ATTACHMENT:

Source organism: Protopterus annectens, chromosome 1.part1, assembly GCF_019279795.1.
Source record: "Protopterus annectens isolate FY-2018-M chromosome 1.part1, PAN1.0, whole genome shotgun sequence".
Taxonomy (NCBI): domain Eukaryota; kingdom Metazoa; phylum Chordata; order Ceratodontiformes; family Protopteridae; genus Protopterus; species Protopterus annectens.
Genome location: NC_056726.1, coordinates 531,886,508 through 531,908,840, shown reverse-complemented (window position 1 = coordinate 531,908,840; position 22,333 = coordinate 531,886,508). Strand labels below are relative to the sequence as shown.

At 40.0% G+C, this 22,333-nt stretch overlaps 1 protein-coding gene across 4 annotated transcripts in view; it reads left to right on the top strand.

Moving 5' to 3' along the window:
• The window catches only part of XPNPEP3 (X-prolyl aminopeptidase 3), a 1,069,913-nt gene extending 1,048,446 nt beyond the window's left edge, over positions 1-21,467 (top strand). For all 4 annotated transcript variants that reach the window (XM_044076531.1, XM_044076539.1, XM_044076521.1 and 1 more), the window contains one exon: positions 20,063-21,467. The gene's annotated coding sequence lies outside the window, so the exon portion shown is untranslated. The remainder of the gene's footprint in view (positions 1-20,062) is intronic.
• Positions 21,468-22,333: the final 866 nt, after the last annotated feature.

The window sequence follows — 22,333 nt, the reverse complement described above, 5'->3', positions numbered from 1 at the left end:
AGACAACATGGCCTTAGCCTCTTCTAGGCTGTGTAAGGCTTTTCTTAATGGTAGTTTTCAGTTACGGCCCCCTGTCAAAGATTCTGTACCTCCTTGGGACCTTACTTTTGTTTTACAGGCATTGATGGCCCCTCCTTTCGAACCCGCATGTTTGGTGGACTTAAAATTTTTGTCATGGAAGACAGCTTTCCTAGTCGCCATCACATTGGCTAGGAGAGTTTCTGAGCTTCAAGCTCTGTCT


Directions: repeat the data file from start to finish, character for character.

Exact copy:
Source organism: Protopterus annectens, chromosome 1.part1, assembly GCF_019279795.1.
Source record: "Protopterus annectens isolate FY-2018-M chromosome 1.part1, PAN1.0, whole genome shotgun sequence".
Taxonomy (NCBI): domain Eukaryota; kingdom Metazoa; phylum Chordata; order Ceratodontiformes; family Protopteridae; genus Protopterus; species Protopterus annectens.
Genome location: NC_056726.1, coordinates 531,886,508 through 531,908,840, shown reverse-complemented (window position 1 = coordinate 531,908,840; position 22,333 = coordinate 531,886,508). Strand labels below are relative to the sequence as shown.

At 40.0% G+C, this 22,333-nt stretch overlaps 1 protein-coding gene across 4 annotated transcripts in view; it reads left to right on the top strand.

Moving 5' to 3' along the window:
• The window catches only part of XPNPEP3 (X-prolyl aminopeptidase 3), a 1,069,913-nt gene extending 1,048,446 nt beyond the window's left edge, over positions 1-21,467 (top strand). For all 4 annotated transcript variants that reach the window (XM_044076531.1, XM_044076539.1, XM_044076521.1 and 1 more), the window contains one exon: positions 20,063-21,467. The gene's annotated coding sequence lies outside the window, so the exon portion shown is untranslated. The remainder of the gene's footprint in view (positions 1-20,062) is intronic.
• Positions 21,468-22,333: the final 866 nt, after the last annotated feature.

The window sequence follows — 22,333 nt, the reverse complement described above, 5'->3', positions numbered from 1 at the left end:
AGACAACATGGCCTTAGCCTCTTCTAGGCTGTGTAAGGCTTTTCTTAATGGTAGTTTTCAGTTACGGCCCCCTGTCAAAGATTCTGTACCTCCTTGGGACCTTACTTTTGTTTTACAGGCATTGATGGCCCCTCCTTTCGAACCCGCATGTTTGGTGGACTTAAAATTTTTGTCATGGAAGACAGCTTTCCTAGTCGCCATCACATTGGCTAGGAGAGTTTCTGAGCTTCAAGCTCTGTCT